Artist of the West: The Art of the Sporting Life

IT’S EARLY. THE SUN IS BARELY over the horizon. The wind, not yet awake, rests in the nearby willows. An angler stands calf-high in the sleepy current, casting his line long, arcing it into a busy riffle on the edge of a mirror-still hole, with the promise of a good story to put in the creel, if not the trout itself.

This is the narrative playing out in Brett James Smith’s Fishing Spring Creek, one of his recent pastorally perfect oil paintings. It may not be you, but it could be. And that is the allure of Smith’s work.

Authenticity plays a major role in Smith’s paintings as well as in his life. By working to create the truest paintings, Smith transports us to his secret fishing holes.

Taking the advice that illustrator N.C. Wyeth took from his mentor Howard Pyle, Smith jumps into his paintings “to know the place.” Careful to include as much detail as is necessary to convey the experience of fly fishing, Smith’s scenes feel true, if not contemporary. He prefers to depict an agelessness, capturing the nostalgia of the sporting life.

“What is important in these outdoor paintings is mood, a feeling of how things were and still can be,” Smith says. “Most of the paintings I do try to elicit some kind of mood. That’s what is so important.”

Smith doesn’t feel comfortable recreating a photograph, something he would never even try to do.

“I need to think about what’s driving me when I sit down to paint,” he says. “In most cases I create paintings once I envision the final result. When that happens it’s usually successful.”

Growing up around the bayous outside of New Orleans, Smith fished as much as he could — in the salt water of the Gulf of Mexico and in the marshes. Once he got older he discovered fly fishing and Montana.

“When you love to do something it’s only natural you want to document it,” he says. “Most people document it with an iPhone but I’m able to document it with paint. Even if I was painting portraits I’d still make fly-fishing paintings, just for myself.”

On a pack trip out of Missoula, heading into the Bob Marshall Wilderness, Smith found Noxon, located right on the Bull River. At that moment, he knew that’s where he wanted to spend his summers.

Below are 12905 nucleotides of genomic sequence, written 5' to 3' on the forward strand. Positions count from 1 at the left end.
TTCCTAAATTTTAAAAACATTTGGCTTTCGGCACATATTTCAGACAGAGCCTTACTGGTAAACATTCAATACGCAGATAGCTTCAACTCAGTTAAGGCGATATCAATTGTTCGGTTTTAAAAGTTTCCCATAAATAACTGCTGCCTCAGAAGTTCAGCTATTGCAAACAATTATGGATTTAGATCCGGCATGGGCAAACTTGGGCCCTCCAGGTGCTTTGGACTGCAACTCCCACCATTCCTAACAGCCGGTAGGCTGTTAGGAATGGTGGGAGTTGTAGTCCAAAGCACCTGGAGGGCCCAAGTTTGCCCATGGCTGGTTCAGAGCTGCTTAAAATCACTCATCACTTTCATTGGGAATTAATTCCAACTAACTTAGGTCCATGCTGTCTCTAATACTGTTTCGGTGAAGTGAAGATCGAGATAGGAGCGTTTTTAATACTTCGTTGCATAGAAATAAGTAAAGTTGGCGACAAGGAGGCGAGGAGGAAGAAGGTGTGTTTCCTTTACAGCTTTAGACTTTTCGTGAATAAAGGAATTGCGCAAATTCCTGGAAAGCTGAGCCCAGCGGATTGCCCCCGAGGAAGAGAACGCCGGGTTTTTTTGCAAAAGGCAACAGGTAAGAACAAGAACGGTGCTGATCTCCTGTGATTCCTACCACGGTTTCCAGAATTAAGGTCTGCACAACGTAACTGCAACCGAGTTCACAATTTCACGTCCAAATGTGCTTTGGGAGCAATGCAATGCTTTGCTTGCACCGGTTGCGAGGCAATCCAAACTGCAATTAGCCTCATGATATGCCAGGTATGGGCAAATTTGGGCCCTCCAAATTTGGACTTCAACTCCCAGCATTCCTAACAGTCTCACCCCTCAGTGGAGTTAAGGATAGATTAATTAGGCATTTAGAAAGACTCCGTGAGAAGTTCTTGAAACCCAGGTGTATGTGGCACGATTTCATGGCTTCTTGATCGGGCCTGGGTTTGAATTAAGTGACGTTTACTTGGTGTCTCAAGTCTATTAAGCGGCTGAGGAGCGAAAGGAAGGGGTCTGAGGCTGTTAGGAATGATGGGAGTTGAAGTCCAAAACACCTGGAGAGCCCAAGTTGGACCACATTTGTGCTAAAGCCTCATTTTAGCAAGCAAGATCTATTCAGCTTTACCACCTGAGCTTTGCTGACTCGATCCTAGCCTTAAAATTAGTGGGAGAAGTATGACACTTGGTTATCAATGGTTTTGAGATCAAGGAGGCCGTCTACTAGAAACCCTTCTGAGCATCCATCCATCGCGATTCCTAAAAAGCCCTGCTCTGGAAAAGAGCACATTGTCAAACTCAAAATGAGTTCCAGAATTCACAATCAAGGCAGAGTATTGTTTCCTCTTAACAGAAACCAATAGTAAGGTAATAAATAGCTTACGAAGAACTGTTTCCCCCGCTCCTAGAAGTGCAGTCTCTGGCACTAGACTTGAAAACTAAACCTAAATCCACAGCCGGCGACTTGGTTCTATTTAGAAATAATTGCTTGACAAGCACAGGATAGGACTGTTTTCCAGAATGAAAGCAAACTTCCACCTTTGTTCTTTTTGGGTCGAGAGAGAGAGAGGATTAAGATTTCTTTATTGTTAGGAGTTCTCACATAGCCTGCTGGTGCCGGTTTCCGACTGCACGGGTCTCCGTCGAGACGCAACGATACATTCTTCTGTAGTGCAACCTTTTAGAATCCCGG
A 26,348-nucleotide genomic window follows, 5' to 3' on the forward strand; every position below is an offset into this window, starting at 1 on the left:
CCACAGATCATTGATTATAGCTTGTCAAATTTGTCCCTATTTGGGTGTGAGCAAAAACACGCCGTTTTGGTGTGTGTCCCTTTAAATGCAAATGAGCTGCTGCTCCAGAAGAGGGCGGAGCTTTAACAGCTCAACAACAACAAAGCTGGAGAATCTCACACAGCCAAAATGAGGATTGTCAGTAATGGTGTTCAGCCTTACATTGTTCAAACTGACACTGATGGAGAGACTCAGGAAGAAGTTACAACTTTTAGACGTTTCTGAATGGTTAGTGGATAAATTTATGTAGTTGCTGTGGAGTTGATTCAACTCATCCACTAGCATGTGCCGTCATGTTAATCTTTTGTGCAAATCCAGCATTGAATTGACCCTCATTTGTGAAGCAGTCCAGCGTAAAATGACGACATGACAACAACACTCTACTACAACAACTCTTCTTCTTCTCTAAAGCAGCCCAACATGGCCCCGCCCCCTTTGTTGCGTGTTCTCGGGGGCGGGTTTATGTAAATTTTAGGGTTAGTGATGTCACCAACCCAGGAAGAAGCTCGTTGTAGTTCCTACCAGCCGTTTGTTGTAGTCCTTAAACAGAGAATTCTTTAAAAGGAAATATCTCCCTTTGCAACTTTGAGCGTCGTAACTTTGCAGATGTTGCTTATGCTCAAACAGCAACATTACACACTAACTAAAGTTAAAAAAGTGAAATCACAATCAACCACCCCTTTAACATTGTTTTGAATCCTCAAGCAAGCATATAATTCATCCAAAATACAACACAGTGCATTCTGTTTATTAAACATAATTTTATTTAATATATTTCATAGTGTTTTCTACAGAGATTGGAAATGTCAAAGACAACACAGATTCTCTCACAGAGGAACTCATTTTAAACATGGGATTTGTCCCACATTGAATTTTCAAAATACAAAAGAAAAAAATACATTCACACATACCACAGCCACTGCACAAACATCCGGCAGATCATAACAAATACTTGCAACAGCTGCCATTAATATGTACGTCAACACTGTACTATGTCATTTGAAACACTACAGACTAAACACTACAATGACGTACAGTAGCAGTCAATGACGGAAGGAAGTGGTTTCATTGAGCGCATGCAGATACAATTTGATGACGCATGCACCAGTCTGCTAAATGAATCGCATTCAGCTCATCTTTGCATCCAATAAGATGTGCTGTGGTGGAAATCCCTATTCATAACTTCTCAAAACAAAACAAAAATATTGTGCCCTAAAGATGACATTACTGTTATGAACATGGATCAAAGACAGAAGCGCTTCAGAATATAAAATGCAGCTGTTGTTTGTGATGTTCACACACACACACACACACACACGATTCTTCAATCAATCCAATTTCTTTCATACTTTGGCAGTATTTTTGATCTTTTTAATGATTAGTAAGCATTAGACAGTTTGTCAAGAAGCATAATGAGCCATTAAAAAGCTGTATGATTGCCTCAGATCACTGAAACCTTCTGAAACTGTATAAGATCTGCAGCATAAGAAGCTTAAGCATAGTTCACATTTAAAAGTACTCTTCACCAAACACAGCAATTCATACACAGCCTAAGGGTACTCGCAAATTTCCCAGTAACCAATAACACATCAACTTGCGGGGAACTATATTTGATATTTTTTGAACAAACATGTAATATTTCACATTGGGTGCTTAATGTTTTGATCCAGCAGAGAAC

“I can look out from my studio and see the pools and see when the fish are eating,” Smith says. “Which is pretty much all day, but they get hard to catch, there’s not enough riffle, pretty flat water. It’s a great little river and there’s rarely anyone on it.”

Smith paints in both transparent watercolor and oil paints, depending on the subject and what he’s after in the painting. Oils translate better for large complex scenes. Watercolors are more spontaneous.

“I get lots of calls for oils but I enjoy doing watercolors more because they still challenge me,” Smith says. “You have to be intuitive. Free to let the painting do what it needs to do and take you where it wants to go.”

Smith is always fighting with the idea that only oil paintings are fine art and watercolors are more of a quick field study and not as permanent as oils. But really good watercolors, watercolor work like Smith’s, are hard to find. The amount of detail Smith can get into a watercolor is astounding. He has somehow found the secret to fine lines and color depth that is usually associated with oil painting.

“I want to do the same things with watercolors as I do with oils, but there are different ways to accomplish it,” he says.

The biggest difference is that watercolor paintings are done in one sitting.

“It all comes together in the last 15 to 20 percent of the painting,” Smith says. “The rest of the time it looks a mess and I don’t think I’ll ever get it to the point where I’ve envisioned it. And that can scare a lot of people off. It’s a matter of understanding that it’s part of the process. It just takes experience to realize that.”

For Smith that chaotic first 80 percent of the painting is the fun part.

“A lot of people think those paintings are spontaneous but they’re not,” he says. “They’re made to look that way, to look like they’ve been painted in minutes rather than hours. To make them look like that takes experience. That speed I create in the process — that spontaneity that comes across — is what people are attracted to.”